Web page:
The facts are proved beyond shadow of doubt. The only question is whether the crime is attempted, frustrated, or consummated bribery. In similar cases we have held the crime to be attempted. (U.S. v. Sy-Suikao, 18 Phil. Rep., 482; U.S. v. Paua, 6 Phil. Rep., 740; U.S. v. Camacan, 7 Phil. Rep., 329; U.S. v. Tan Gee, 7 Phil. Rep., 738.)

In the case of United States v. Sy-Suikao, above, it appeared that the defendant offered an officer of the Bureau of Internal Revenue P5 a barrel for each and every barrel of spirits which that officer would permit the defendant to withdraw from the warehouse in which it was stored with out exacting the taxes which under the law the defendant would otherwise have been obliged to pay. The officer pretended to accept the officer and to enter into the proposed agreement, but, as a matter of fact, reported the matter to his superiors and procured the arrest of the defendant after five barrels of spirits had been removed from the warehouse under agreement. The crime was held to be attempted bribery.

In the case of United States v. Paua (6 Phil. Rep., 740), the court dealt with a case in which the accused paid to one Frank C. Lane, inspector of hulls and boiler of the customhouse of Manila, the sum of P200 as a guaranty of an agreement to pay P500 to pay P500 in case said Lane issue a certificate for the steamer Iruña, although the said steamer did not then fulfill the conditions required to receive a certificate to go to sea. While pretending to accept said sum Lane was in reality trying to entrap the accused and immediately thereafter reported the matter to his superiors and to the police. The crime in that case was held to be attempted bribery.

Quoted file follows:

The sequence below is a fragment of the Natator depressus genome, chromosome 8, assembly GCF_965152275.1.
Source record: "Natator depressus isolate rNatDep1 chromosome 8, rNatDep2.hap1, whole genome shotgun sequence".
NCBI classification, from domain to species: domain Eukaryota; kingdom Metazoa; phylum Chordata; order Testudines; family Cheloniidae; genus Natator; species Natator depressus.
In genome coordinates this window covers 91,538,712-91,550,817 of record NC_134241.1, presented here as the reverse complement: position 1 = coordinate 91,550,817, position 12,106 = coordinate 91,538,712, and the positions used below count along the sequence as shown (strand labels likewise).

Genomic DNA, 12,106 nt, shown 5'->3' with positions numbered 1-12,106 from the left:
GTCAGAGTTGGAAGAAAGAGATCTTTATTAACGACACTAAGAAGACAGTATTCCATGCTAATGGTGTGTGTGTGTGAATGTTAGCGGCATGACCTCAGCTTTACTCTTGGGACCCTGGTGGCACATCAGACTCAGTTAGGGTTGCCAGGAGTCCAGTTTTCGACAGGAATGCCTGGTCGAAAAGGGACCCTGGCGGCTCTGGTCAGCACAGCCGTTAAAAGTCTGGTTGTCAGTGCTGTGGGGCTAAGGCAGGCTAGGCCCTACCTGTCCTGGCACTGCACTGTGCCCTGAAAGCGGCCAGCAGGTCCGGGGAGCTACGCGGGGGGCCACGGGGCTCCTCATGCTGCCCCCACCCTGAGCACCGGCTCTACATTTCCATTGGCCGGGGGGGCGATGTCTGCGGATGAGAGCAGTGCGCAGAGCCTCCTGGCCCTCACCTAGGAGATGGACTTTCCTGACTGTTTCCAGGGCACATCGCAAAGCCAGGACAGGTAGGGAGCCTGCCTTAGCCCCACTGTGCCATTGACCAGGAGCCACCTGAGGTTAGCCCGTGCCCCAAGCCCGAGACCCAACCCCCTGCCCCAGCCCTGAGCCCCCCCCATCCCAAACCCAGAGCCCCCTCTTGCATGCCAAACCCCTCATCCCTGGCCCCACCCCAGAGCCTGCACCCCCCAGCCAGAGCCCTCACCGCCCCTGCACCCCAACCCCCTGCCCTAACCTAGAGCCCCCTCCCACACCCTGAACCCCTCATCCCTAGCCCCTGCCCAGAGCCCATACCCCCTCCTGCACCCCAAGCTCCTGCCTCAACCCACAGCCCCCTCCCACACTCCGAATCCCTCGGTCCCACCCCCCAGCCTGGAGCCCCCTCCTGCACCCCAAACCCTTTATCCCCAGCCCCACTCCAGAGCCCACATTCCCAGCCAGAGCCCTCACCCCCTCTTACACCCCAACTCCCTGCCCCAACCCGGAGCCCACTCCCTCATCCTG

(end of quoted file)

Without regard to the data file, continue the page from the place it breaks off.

In the case of United States v. Camacan (7 Phil. Rep., 329) it appeared that certain Constabulary officers were set to guard a corral in which was kept a considerable number of carabaos. On the night of the day which the Constabulary officers took possession of the corral Camacan approached one of the officers and offered him P40 for the privilege of removing from the corral four of the carabaos. The officer accepted the agreement. The 40 was paid, P10 in cash and a promissory note for P30. The carabaos were not however, in reality delivered to the accused, the Constabulary officer seeking simply to entrap him. The crime committed in that case was held to be attempted bribery.

The case of United States v. Tan Gee (7 Phil. Rep., 738) was of a similar nature, and the crime in that case was held to be that of attempted bribery.

While there is some authority to the contrary, we are of the opinion that we should follow the substantially uniform holding of this court which declares the crime to be attempted bribery.

The judgment is affirmed, with costs against the Appellant.

Arellano C.J., Johnson, Carson, and Trent, JJ., concur.